Konnichiwa everyone! Welcome back to Yummy Jubbly ☺
We went to the Japan Mutsuri 2015 festival last weekend London’s Trafalgar Square and it was amazing! Its an annual event to celebrate the cultural exchange between the UK and Japan. But this year’s one was extra special – it was 150 years since a group of young men from Kagoshima came to study in London. They learnt multiple skills and built the relationship between our two countries as it exists today. The cultural side of things and the various performances were amazing. But of course our focus was on the food! There were loads of food stalls set up around the square, offering authentic Japanese dishes from all over the country. We had such a great time eating all the yummy food!
So here’s what we ate:
Takoyaki £5 – originating from Osaka, these are little balls of batter cooked on a hot griddle (bit like a waffle) with chunks of octopus inside. Topped with teriyaki sauce (a sweet sticky soya sauce), Japanese mayo, seaweed and katsuobushi flakes (which are shavings of dried, fermented and smoked tuna). These soft fluffy balls of batter with the octopus pieces are absolutely amazing, especially matched with the savoury sauces and katsuobushi flakes. To cut the richness, it’s normally served with a small service of pickled ginger.
Ebi Katsu – deep fried prawns with a breadcrumb coating. These were really nice in that it was crispy on the outside yet the prawn was just cooked and moist inside. The prawn had a light seasoning and was nice on its own, but the drizzle of teriyaki sauce and Japanese mayo made it extra nice.
Fried Chicken – small chunks of chicken in a light coating of flour on a skewer and deep fried. Like the prawns, the chicken had a very light simple seasoning – probably no more than some salt, pepper and some other secret ingredient. The chicken was still moist and tender and the combination of teriyaki sauce and Japanese mayo again made this little snack extra yummy.
Okonomiyaki £5 – another dish originating from Osaka. A pancake made with a simple pancake mix of egg, wheat flour, sweetcorn and white cabbage. Halfway being cooked on a flat griddle, it’s topped with a generous serving of cheese – a nice modern twist to a classic Japanese dish. Once cooked, the pancake is drizzled with teriyaki sauce, dried seaweed and katsuobushi flakes are then sprinkled all over. You also get some Japanese mayo to dip in. This was really good and was made by Okan –http://www.okanbrixtonvillage.com/ – we highly recommend this place!
Pork Ramen £5 – soft noodles in a broth made with pork bones and slowly simmered for hours. This was absolute heaven. The toppings included spring onion, dried seaweed, black fungi and some pickle. There was also a dash of dark sesame oil on top when served. The depth of flavour coming through the broth really showed the skill and heart behind this dish, which was made by Shoryu – http://www.shoryuramen.com/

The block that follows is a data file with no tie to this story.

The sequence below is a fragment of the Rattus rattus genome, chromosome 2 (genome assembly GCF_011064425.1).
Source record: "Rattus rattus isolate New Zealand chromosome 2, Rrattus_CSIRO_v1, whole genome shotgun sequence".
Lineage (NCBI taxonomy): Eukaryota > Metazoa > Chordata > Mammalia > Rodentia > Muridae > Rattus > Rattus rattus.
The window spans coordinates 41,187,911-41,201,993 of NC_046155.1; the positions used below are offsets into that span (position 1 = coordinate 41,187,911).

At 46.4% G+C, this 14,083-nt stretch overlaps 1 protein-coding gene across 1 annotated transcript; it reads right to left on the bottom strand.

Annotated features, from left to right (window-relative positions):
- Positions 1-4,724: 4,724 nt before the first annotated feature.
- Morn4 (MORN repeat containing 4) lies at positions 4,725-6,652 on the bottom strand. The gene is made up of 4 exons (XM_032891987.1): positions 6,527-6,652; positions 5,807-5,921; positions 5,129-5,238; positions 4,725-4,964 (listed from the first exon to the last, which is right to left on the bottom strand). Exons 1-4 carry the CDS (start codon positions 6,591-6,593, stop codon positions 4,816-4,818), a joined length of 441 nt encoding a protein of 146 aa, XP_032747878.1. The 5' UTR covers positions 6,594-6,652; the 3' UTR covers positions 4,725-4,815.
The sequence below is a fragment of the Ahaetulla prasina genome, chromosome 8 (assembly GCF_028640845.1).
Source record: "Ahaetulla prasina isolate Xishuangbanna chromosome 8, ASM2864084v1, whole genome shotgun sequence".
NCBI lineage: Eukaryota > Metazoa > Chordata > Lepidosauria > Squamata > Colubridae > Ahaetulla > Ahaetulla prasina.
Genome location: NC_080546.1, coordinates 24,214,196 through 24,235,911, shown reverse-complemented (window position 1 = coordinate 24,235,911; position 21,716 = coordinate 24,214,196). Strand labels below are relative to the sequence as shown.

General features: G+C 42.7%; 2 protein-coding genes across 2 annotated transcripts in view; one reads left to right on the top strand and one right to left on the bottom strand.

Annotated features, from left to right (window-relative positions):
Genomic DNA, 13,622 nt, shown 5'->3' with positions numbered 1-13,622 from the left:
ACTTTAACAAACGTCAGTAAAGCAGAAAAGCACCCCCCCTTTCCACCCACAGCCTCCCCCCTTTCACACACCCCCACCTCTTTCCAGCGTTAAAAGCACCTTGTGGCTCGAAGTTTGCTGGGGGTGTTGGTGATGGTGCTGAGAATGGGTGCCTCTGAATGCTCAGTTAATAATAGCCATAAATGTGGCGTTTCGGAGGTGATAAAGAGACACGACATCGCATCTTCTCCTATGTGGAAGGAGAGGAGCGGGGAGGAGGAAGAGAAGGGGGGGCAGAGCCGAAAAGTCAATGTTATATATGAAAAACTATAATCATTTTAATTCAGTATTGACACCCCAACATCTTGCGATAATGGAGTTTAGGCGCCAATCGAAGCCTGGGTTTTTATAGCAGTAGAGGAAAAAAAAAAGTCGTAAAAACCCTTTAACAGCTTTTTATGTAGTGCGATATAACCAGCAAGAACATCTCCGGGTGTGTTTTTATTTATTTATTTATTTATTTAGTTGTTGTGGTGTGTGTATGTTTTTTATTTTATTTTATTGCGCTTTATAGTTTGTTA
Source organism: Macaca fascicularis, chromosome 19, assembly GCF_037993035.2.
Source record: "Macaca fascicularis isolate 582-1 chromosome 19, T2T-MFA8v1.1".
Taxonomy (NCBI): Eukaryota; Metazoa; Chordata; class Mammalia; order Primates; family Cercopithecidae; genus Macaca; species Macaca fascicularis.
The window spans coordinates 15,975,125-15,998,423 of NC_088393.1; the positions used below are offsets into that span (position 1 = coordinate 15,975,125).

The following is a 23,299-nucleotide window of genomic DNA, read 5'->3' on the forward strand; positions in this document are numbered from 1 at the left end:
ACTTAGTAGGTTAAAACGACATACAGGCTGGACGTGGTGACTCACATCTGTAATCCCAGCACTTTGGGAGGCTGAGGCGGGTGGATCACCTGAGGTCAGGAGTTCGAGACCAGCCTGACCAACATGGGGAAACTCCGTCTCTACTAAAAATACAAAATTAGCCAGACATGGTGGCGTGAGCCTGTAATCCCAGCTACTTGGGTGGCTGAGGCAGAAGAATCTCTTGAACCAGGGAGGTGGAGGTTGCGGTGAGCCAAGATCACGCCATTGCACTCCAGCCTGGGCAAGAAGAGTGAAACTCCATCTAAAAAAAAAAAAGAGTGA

Gyozas £5 – these are dumplings that are cooked in a part grilled part steamed process. Thin pastry with a crispy bottom from the griddle pan, but with a soft top from the steam created from adding water to the griddle. The filling consisting of pork and mixed vegetables (white cabbage and carrot) didn’t have any complex flavours and was simply nice. The added heat from the chilli sauce gave the dish an extra kick.
Roasted green tea ice cream £2.50 – If you like match green tea, then you’ll like this. Smooth silky ice cream flavoured with roasted green tea. The roasted taste added an extra depth to the ice cream and was very clever. We don’t think we can ever just have normal green tea ice cream anymore!
Kakigori (Japanese Cotton Shaved Ice) – a traditional summer dessert in Japan. It literally is flavoured shaved ice. We chose the matcha green tea, with a red bean topping, drizzled with condense milk. A very refreshing dessert but those with sensitive teeth beware!
Mochi balls – glutinous rice flour mixed with water and pounded to form a sticky paste. This is then filled with a sweet filling. We 2 types of filling – the red bean (slowly cooked to create a mushy peas like texture but with some of the beans still holdling their shape) which had a sweet earthy taste, and the yuzu, which had a nice citrus, orange like, fragrance throughtout yet not sharp.
As you can tell, we had a lot of yummy food that day. We even got to meet Domo! Hope you’ve enjoyed reading our blog and catching up on what we’ve been eating recently. Don’t forget to check out our vlog on this event too and remember to check back soon for our next blog!